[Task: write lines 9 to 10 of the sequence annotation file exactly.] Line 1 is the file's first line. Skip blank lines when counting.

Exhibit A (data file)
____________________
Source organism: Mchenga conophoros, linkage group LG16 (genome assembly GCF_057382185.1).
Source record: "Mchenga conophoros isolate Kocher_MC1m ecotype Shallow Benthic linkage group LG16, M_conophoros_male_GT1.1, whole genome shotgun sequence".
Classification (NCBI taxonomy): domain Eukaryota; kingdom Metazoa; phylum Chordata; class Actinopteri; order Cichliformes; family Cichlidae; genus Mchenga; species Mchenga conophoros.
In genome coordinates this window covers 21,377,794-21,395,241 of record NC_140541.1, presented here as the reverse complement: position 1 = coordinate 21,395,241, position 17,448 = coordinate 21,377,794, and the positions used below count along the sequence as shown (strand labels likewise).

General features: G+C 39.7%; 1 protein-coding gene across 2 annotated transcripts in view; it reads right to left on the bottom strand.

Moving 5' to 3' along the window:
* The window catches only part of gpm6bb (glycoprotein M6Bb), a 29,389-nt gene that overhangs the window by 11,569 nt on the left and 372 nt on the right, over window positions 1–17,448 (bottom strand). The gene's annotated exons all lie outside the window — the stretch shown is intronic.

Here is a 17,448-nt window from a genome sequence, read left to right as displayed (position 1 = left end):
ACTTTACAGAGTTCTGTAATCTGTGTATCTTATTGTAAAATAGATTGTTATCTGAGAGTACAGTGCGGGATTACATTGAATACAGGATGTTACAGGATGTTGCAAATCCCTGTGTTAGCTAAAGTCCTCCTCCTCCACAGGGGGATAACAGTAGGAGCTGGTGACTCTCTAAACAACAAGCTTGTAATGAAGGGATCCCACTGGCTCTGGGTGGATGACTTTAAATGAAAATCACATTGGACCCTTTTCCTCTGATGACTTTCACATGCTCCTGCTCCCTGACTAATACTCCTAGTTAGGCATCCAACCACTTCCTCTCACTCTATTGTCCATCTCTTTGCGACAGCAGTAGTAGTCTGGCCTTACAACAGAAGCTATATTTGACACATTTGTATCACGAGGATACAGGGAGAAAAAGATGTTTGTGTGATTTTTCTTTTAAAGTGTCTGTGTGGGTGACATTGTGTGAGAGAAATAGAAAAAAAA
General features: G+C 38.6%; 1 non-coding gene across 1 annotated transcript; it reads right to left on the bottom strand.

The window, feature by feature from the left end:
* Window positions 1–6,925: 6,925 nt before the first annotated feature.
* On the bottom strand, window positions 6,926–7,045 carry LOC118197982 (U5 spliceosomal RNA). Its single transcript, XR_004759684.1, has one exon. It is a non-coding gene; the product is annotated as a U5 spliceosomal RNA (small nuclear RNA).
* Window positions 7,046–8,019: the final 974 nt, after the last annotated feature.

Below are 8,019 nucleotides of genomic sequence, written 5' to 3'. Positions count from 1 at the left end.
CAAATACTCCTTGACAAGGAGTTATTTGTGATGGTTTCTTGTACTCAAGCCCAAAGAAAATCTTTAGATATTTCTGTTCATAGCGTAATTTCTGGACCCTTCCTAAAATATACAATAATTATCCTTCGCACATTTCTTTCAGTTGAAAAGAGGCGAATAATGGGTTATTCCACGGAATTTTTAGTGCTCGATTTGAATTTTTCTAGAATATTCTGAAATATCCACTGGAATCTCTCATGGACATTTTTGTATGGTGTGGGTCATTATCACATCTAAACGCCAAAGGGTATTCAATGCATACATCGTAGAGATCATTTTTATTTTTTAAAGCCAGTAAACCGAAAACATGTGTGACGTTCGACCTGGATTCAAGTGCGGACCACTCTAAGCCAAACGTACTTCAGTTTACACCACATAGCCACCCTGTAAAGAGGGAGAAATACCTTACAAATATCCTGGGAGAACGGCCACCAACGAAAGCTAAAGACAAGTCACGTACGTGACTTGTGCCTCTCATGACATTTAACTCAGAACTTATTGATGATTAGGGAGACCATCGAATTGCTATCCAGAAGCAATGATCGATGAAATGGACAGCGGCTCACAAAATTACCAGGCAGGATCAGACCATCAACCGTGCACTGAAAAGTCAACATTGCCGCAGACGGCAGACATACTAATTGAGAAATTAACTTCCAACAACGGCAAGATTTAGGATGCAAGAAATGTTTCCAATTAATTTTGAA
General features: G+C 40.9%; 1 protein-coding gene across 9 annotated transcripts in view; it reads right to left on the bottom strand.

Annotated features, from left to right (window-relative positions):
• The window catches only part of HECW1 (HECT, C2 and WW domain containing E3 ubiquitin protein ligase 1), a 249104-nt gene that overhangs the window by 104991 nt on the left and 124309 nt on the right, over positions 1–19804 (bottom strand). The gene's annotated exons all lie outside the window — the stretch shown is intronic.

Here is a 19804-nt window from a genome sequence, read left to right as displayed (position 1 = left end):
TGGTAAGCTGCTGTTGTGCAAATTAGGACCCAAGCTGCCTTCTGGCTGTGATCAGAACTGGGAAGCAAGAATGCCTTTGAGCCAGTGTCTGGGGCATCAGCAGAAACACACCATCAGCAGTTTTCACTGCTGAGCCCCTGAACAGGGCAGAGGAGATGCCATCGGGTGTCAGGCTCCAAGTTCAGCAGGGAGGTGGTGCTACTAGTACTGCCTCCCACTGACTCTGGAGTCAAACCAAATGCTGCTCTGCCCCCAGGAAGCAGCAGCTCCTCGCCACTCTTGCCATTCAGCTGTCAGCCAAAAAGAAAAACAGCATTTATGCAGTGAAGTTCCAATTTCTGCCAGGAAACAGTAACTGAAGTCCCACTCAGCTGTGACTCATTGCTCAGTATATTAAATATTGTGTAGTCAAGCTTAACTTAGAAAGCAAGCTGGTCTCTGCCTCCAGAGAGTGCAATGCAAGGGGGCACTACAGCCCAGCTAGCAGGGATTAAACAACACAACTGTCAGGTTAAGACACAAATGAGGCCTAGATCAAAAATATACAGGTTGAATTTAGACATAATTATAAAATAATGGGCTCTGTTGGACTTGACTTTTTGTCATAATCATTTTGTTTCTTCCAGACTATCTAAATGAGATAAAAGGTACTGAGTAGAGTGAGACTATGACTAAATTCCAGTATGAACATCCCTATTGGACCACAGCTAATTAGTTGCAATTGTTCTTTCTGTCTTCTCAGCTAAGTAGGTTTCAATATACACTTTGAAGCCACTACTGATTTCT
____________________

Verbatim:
ACTTTACAGAGTTCTGTAATCTGTGTATCTTATTGTAAAATAGATTGTTATCTGAGAGTACAGTGCGGGATTACATTGAATACAGGATGTTACAGGATGTTGCAAATCCCTGTGTTAGCTAAAGTCCTCCTCCTCCACAGGGGGATAACAGTAGGAGCTGGTGACTCTCTAAACAACAAGCTTGTAATGAAGGGATCCCACTGGCTCTGGGTGGATGACTTTAAATGAAAATCACATTGGACCCTTTTCCTCTGATGACTTTCACATGCTCCTGCTCCCTGACTAATACTCCTAGTTAGGCATCCAACCACTTCCTCTCACTCTATTGTCCATCTCTTTGCGACAGCAGTAGTAGTCTGGCCTTACAACAGAAGCTATATTTGACACATTTGTATCACGAGGATACAGGGAGAAAAAGATGTTTGTGTGATTTTTCTTTTAAAGTGTCTGTGTGGGTGACATTGTGTGAGAGAAATAGAAAAAAAA
General features: G+C 38.6%; 1 non-coding gene across 1 annotated transcript; it reads right to left on the bottom strand.